Thank you, that is a very good question.
Now firstly, faeries is a very general term. If you take a look at Faeries by Brian Froud or An Encyclopedia of Fairies by Katharine Brigg you will see there are hundreds of kinds of fairies.
But for simplicity’s sake lets divide them up into major types. I am using a mix of terminologies here that I believe explain things in the most simple manner.
Shining ones/Aos Sidhe: These are a divine race and/or semi-divine race of people that once ruled the British Isles, but later went underground and in the hills in a pact with the ancestors of the current residents to share the land. These fairies are usually huge and have bodies of light. Lugh, Angus, and Brigid are good examples. These are not particularly dangerous if you keep the pact with them.
Seelie fairies/Trooping fairies: These are the figures of lore seen dancing, holding feasts, and marching at the quarters as the seasons change. These creatures seem to have laws and rules in their courts. They have queens and kings and such. They sometimes kidnap beautiful and/or especially talented young people. These creatures are usually made of a kind of oily airy substance and they feed off of the spirit of foods and crops causing them to be no good for people to eat. They are usually similar to humans in build, but a little bit smaller or thinner—though most can shape change to be smaller or bigger, prettier or uglier as the case may be. They are somewhat dangerous, but sometimes can be tricked due to a moral and honor system of their own.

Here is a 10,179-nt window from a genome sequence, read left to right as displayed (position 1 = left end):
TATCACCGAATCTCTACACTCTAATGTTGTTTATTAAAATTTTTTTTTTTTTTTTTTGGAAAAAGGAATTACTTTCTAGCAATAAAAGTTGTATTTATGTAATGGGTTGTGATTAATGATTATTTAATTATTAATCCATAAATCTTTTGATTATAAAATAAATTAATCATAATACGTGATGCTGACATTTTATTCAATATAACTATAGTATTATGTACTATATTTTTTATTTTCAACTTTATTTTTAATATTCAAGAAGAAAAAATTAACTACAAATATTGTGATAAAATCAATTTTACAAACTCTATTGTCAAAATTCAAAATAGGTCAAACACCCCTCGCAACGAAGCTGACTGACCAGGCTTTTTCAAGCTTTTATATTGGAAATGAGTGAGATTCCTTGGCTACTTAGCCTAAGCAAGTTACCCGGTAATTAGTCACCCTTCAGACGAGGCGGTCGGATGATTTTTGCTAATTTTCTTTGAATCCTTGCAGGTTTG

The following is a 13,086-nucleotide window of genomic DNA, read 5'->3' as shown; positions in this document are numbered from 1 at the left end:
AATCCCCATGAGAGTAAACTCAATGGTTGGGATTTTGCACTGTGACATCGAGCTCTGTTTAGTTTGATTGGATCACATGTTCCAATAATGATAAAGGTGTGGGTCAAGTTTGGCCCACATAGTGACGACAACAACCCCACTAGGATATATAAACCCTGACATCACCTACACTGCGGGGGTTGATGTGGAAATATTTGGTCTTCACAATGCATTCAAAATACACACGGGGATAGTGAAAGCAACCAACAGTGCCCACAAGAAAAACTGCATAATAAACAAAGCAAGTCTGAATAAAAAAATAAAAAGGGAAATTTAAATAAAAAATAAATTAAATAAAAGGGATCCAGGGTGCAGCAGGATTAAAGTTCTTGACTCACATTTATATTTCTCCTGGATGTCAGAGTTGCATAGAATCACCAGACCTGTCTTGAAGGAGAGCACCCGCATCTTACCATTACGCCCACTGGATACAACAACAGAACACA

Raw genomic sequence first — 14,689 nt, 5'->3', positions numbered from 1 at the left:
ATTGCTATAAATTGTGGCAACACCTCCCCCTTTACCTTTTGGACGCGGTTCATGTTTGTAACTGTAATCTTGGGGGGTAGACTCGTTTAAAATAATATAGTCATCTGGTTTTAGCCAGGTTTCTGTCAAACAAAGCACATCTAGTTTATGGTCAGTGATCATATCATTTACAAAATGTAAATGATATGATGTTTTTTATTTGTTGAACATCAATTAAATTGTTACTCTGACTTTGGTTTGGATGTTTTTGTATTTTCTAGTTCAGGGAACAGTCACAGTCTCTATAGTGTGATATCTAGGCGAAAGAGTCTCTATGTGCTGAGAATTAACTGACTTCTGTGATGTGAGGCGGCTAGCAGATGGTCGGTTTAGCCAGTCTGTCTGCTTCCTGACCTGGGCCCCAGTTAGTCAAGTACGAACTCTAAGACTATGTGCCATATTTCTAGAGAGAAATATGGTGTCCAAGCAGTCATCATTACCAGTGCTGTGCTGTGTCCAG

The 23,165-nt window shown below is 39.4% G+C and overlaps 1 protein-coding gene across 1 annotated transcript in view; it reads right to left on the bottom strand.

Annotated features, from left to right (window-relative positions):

Unseelie fairies/The Host: These are restless undead. Perhaps fallen angels that didn’t take sides in the battle between heaven and hell. Suicides or other people who aren’t bad enough to go to hell and not good enough to get to heaven who haunt the land for whatever reason and are usually fairly solitary and are not particularly good-natured. These creatures tend to also be made of the thin oily airy substances and are also usually similar in size to regular creatures, but usually are grayer, more gaunt, and strange. They live in odd wild places like bogs and graveyards. They are very dangerous.
Primordials: This term is one that isn’t particularly celtic, but I find it describes a group of Titan like figures that are absolutely giant, the shaped the landscape itself. The Callieach is such a figure. As is Mananaan MacLear. Puck is also like this, he predates the elves and fairies and is the land of the British Isles itself. Also included in this classification (for simplicity’s sake) are the Fomorians, a race of monstrous creatures that live in the sea. They are known for being inhospitable and are often combative. These are no more dangerous than the tooth and claw of nature itself. They foretell deaths, they are the fates of nature, but don’t play a particular role in the lives of mortals unless there is a special relationship made.
Of these various types the Seelie and Unseelie fairies are the ones that are most likely to be susceptible to iron. As they are often very airy and oily the heavy dark metal of iron is too much for them to lift or cross. I have read dozens of reasons by thinkers about why fairies can’t abide iron, and I have yet to see any such reason match the fairy tales and folklore itself. Often mythologists and historians see legends as being proto-science as having to explain something—therefore to them fairies aren’t real but they explain some sort of natural physics or biology or historical migration. I figure, certain kinds of fairies actually just can’t abide iron. I can’t handle radium, plutonium, nor nickel, and copper makes my skin turn green. So I think, they just can’t—no special reason, its just how they are it likely reacts with what their bodies are made of poorly. Whereas some of the creatures called fairies are known to be fine with iron, like the primordials and shining ones.